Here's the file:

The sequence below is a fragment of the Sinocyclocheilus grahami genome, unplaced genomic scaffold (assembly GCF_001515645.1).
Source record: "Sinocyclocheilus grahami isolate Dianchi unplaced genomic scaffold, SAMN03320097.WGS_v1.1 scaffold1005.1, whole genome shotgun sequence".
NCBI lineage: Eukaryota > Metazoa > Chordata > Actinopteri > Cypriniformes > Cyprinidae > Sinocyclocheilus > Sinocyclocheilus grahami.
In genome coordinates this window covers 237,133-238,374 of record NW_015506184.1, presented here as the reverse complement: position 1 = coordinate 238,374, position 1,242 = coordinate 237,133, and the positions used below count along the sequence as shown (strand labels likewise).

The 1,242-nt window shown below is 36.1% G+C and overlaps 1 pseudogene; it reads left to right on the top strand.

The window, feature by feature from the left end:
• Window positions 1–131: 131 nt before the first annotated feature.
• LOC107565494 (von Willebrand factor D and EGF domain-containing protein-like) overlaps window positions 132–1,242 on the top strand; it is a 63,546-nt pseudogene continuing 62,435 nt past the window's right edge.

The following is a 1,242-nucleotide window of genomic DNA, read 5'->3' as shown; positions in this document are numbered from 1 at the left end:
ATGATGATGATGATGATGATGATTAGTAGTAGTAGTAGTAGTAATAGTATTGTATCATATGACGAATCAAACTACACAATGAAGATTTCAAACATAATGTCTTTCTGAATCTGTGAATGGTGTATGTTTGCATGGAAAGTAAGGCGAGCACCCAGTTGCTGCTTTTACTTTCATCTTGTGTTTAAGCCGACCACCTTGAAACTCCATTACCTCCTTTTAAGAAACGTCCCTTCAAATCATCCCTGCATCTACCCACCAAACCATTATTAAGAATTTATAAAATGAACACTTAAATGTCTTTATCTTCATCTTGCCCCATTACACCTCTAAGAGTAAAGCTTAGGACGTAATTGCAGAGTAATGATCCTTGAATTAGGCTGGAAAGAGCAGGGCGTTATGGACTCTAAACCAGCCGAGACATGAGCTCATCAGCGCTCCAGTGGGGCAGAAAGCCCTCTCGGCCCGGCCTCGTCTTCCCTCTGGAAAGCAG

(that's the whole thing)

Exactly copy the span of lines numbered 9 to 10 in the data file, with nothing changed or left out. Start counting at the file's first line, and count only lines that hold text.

The following is a 1,242-nucleotide window of genomic DNA, read 5'->3' as shown; positions in this document are numbered from 1 at the left end:
ATGATGATGATGATGATGATGATTAGTAGTAGTAGTAGTAGTAATAGTATTGTATCATATGACGAATCAAACTACACAATGAAGATTTCAAACATAATGTCTTTCTGAATCTGTGAATGGTGTATGTTTGCATGGAAAGTAAGGCGAGCACCCAGTTGCTGCTTTTACTTTCATCTTGTGTTTAAGCCGACCACCTTGAAACTCCATTACCTCCTTTTAAGAAACGTCCCTTCAAATCATCCCTGCATCTACCCACCAAACCATTATTAAGAATTTATAAAATGAACACTTAAATGTCTTTATCTTCATCTTGCCCCATTACACCTCTAAGAGTAAAGCTTAGGACGTAATTGCAGAGTAATGATCCTTGAATTAGGCTGGAAAGAGCAGGGCGTTATGGACTCTAAACCAGCCGAGACATGAGCTCATCAGCGCTCCAGTGGGGCAGAAAGCCCTCTCGGCCCGGCCTCGTCTTCCCTCTGGAAAGCAG